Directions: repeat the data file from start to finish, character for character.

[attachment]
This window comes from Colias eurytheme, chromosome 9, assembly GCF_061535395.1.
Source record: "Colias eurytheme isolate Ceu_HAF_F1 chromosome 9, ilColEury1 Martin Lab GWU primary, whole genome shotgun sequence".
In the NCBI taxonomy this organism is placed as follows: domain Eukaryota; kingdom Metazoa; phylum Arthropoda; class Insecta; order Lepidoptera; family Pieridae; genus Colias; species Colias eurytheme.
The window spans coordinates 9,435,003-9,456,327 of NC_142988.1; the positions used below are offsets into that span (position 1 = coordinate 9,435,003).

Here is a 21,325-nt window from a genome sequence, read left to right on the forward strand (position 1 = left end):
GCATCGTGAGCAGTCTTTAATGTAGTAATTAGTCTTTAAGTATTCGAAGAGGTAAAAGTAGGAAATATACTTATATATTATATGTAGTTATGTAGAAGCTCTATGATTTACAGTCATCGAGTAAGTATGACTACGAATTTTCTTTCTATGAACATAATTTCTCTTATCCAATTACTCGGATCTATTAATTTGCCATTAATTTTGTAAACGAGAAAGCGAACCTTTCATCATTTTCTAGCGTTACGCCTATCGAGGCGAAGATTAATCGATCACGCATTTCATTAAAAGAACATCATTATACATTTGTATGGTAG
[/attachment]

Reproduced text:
This window comes from Colias eurytheme, chromosome 9, assembly GCF_061535395.1.
Source record: "Colias eurytheme isolate Ceu_HAF_F1 chromosome 9, ilColEury1 Martin Lab GWU primary, whole genome shotgun sequence".
In the NCBI taxonomy this organism is placed as follows: domain Eukaryota; kingdom Metazoa; phylum Arthropoda; class Insecta; order Lepidoptera; family Pieridae; genus Colias; species Colias eurytheme.
The window spans coordinates 9,435,003-9,456,327 of NC_142988.1; the positions used below are offsets into that span (position 1 = coordinate 9,435,003).

Here is a 21,325-nt window from a genome sequence, read left to right on the forward strand (position 1 = left end):
GCATCGTGAGCAGTCTTTAATGTAGTAATTAGTCTTTAAGTATTCGAAGAGGTAAAAGTAGGAAATATACTTATATATTATATGTAGTTATGTAGAAGCTCTATGATTTACAGTCATCGAGTAAGTATGACTACGAATTTTCTTTCTATGAACATAATTTCTCTTATCCAATTACTCGGATCTATTAATTTGCCATTAATTTTGTAAACGAGAAAGCGAACCTTTCATCATTTTCTAGCGTTACGCCTATCGAGGCGAAGATTAATCGATCACGCATTTCATTAAAAGAACATCATTATACATTTGTATGGTAG